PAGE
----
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Info you need after a crash

QUESTION: Are we required to carry insurance papers within the car at all times? I'm helping a friend ask this as she was involved in a slight accident and the other party didn't have the insurance papers with her.

This short question actually has a two-part answer.

The first deals with the documents drivers are required to carry, and the second concerns the information they are required to produce when they are involved in a collision on a highway.

The drivers of all vehicles in B.C. must carry three documents with them and produce them on demand of the police.

They are:

  • Driver's licence
  • Vehicle licence
  • Vehicle insurance document.

As you will see, this can be especially important if you are not the vehicle's owner and are involved in a collision.

If another driver involved or a witness to the crash requests it, you must produce in writing the following particulars:

  • Your name and address, the name and address of the registered owner of the vehicle
  • The licence number of the vehicle
  • Particulars of the motor vehicle liability insurance card or financial responsibility card for that vehicle or such of that information as is requested.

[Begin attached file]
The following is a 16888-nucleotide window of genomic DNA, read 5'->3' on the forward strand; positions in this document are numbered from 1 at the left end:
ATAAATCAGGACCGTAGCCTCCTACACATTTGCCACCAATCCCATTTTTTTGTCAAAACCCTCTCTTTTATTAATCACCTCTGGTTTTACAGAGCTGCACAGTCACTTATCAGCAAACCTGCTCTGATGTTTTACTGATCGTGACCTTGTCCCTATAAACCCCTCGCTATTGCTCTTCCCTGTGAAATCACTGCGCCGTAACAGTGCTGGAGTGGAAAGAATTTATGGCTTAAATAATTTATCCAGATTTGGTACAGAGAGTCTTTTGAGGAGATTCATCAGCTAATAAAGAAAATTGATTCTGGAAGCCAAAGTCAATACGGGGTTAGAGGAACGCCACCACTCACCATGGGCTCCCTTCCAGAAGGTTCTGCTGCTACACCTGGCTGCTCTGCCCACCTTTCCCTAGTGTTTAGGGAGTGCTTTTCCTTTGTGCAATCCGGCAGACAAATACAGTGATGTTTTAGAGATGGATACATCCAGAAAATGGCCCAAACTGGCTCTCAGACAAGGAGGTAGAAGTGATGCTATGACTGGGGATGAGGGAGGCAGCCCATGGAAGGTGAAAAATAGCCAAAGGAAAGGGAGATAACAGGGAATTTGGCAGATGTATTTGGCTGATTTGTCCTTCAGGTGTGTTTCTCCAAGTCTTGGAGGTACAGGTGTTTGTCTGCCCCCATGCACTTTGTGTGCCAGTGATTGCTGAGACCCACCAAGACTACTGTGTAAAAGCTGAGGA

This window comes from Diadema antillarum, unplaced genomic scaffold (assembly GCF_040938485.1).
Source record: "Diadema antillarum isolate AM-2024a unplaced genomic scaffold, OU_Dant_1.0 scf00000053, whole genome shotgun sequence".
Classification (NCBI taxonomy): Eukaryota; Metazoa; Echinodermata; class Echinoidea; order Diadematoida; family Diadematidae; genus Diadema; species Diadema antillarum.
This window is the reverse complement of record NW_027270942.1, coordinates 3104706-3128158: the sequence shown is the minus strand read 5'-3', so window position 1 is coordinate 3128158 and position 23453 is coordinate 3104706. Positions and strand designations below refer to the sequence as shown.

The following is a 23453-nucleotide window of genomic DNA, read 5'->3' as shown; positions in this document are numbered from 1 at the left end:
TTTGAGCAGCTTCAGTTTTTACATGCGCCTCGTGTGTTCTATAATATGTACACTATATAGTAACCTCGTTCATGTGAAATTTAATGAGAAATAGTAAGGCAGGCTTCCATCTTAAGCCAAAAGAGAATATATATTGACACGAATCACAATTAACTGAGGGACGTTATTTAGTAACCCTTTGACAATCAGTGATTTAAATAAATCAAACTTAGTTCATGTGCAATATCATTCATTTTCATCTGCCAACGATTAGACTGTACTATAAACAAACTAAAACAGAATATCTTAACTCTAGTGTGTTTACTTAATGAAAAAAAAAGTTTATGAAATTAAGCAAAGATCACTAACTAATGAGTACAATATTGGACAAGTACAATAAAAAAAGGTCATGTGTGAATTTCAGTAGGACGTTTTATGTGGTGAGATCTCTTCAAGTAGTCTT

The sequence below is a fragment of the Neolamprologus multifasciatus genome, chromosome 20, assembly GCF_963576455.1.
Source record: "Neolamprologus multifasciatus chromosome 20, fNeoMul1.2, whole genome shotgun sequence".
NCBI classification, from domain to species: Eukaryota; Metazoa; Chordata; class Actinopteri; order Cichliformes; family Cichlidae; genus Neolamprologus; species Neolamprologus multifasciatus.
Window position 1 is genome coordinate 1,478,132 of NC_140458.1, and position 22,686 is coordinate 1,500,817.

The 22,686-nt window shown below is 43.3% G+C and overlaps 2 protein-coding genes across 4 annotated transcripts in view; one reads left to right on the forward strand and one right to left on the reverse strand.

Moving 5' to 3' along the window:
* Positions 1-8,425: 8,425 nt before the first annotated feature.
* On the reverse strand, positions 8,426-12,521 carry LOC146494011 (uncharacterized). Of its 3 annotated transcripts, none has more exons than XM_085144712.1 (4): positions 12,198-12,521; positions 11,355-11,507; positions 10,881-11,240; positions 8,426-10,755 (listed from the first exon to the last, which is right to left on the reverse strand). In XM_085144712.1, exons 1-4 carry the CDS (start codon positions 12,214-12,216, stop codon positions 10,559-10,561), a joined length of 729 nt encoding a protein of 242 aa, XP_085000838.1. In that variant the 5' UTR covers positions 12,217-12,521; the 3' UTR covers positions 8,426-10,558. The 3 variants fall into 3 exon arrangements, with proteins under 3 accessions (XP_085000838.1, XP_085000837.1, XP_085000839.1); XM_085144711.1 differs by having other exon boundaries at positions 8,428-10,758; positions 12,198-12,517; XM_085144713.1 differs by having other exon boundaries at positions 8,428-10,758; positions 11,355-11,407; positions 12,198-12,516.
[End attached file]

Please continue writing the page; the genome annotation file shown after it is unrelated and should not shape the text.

If you do not have these documents with you and the information is demanded, you may have difficulty supplying it. As you would expect, failing to supply the requested information is an offence.

Reluctance or inability on the part of the other driver to supply this information should immediately raise a red flag.

It could be an indication of an unlicensed or prohibited driver, improper vehicle license, expired insurance or a stolen vehicle. In order to protect yourself, it's time to start gathering information and recording it.

If the other driver will not co-operate, don't press the issue to the point that they become a threat.

Notify the police and use your cellphone to take pictures or write information down with a pen and paper. At the very least, record a description of the driver, their vehicle (including licence plate number) and any passengers that were inside.

You can never have too much information and this situation tells you that future difficulty is likely.